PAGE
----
“While thousands of Puerto Ricans on the island/nation of Puerto Rico were commemorating El Grito de Lares, our national day of revolutionary struggle against Spanish colonialism, and were listening to the annual message of our Comandante Filiberto Ojeda Rios, the feds chose to begin their attack on his home. This was not a routine arrest of a “criminal”. On the contrary, it was a planned military assassination of one of our most important leaders in the struggle for Puerto Rican independence.”
– Dylcia Pagan former Puerto Rican political prisoner & prisoner of war
On September 23rd of 1868 in a mountain town of Lares in the center of the Caribbean island of Puerto Rico a few hundred men and women led a revolt for independence against Spanish colonial rule. Since Columbus first landed on the island and “claimed” it as a possession of Spain in 1493 there has been a resistance to imperialism. The first struggles were waged by indigenous Taino populations and as the Spanish brought African slaves to the island they joined the Tainos and built communities around their resistance that were known as Cimarones or Maroon communities.
The mixture of Taino, African and European blood and culture had created something new and in the 1850’s Puerto Ricans began to act on seeing themselves as a distinct nation. The man who was known to have been the catalyst for this new paradigm shift into nationhood was Ramon Emeterio Betances. He planned and led the revolt on Spain in September of 1868 and because he did, he’s known as the father of the Puerto Rican nation. Although the revolt of September 23rd of 1868 better known as El Grito de Lares (the Cry of Lares), failed at it’s goal of achieving independence, in the short term, it galvanized support for independence and in the long run put Puerto Rico on the road to autonomy and independence from Spain. The failed uprising inspired other Puerto Ricans to organize for their independence and to protest against . There were times when the protests escalated into battles as was the case in Las Marias , Adjuntas, Utado, Vieques, Bayamon, CIeles and Toa Baja. And it’s for this reason that September 23rd of 1868, El Grito de Lares, will forever be known as the birth of the Puerto Rican nation.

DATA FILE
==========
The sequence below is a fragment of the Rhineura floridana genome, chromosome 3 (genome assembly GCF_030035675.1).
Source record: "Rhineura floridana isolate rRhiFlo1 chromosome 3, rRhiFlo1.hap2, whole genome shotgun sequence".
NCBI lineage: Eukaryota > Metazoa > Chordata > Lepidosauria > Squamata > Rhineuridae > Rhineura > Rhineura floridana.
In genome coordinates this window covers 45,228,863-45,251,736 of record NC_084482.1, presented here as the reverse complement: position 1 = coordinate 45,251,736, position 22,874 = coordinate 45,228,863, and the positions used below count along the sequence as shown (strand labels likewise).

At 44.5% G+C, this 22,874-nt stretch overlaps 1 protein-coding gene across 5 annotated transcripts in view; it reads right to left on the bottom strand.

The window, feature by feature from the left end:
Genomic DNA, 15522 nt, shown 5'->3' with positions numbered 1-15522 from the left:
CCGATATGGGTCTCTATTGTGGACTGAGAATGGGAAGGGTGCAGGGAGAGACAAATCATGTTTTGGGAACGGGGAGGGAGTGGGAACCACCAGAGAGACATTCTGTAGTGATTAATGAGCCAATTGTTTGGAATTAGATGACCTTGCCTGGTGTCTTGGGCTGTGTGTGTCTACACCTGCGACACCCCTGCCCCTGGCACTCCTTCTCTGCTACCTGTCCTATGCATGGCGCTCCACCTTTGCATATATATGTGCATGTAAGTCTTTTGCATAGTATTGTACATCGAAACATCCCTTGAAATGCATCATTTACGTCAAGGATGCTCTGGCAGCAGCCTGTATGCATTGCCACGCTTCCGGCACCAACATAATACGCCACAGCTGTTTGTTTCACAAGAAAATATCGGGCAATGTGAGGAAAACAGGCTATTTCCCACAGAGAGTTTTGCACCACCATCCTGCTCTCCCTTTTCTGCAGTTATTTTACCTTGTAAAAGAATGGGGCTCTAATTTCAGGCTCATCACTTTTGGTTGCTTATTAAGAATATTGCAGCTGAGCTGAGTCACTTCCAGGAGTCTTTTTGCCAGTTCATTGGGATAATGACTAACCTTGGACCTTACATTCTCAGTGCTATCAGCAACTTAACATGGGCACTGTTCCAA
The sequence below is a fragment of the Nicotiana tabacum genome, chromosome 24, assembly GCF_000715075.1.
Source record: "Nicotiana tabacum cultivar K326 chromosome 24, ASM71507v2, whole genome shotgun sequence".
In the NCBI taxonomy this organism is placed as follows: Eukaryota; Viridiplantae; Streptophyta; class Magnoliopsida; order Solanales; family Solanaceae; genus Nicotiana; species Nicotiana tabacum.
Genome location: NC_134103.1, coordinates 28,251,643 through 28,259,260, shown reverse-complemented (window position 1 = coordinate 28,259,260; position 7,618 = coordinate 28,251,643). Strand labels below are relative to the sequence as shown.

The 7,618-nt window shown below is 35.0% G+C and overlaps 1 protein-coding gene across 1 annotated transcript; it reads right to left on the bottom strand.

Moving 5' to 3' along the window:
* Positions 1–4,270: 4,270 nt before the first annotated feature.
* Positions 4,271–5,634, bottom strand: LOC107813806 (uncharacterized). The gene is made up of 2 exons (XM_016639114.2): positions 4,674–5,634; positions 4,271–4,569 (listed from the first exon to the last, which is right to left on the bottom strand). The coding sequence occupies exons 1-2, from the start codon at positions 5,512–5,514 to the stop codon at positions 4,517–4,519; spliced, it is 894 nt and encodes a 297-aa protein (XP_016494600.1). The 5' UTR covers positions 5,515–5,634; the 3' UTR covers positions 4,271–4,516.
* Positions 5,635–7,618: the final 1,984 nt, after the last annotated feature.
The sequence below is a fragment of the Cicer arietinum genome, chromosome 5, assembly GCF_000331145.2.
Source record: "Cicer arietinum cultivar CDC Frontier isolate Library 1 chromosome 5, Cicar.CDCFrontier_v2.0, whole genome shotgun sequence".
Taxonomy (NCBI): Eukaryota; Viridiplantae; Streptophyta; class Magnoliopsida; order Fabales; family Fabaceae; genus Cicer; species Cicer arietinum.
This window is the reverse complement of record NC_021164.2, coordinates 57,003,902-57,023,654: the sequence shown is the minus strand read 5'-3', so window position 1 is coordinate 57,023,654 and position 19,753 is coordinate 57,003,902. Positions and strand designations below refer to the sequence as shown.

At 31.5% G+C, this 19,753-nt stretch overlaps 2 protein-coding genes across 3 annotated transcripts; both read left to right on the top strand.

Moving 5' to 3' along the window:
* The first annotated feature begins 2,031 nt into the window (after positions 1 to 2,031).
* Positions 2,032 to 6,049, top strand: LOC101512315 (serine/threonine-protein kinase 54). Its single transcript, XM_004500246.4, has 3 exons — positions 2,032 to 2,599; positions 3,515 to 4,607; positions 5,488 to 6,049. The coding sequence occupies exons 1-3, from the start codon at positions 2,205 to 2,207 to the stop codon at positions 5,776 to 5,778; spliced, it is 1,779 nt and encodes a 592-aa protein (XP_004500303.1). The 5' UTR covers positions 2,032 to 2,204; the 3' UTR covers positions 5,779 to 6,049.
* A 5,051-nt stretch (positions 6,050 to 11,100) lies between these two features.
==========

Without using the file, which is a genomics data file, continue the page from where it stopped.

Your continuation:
Over time the Spanish were forced to make concessions and give Puerto Rico more and more autonomy. In 1898 just as Puerto Ricans were on the verge of negotiating their complete autonomy from Spain the Spanish-American War broke out and Puerto Rico went from being a colony of Spain to being a colony of the US.
In December 1898 the US took control of Puerto Rico and has since then been trying to justify the colonization to Puerto Rican’s, the world and itself. The resistance to Puerto Rico’s colonization that began with Spain continued with the US. In the 1960’s Puerto Rican independence leader Comandante Filiberto Ojeda Rios began organizing clandestine armed organizations like MIRA, Movimiento Independentista Revolucionario Armado the Armed Revolutionary Independence Movement and the FALN, Fuerzas Armadas de Liberacion Nacional the Armed Forces Of National Liberation and the EPB Ejercito Popular Boricua the Puerto Rican Popular Army that would use military means to fight for Puerto Rico’s independence. Filiberto was the father of the clandestine armed movement for the liberation of Puerto Rico. All of these groups were considered terrorist groups by the US and Filiberto was a fugitive of US law enforcement and one of the top most wanted men by the FBI.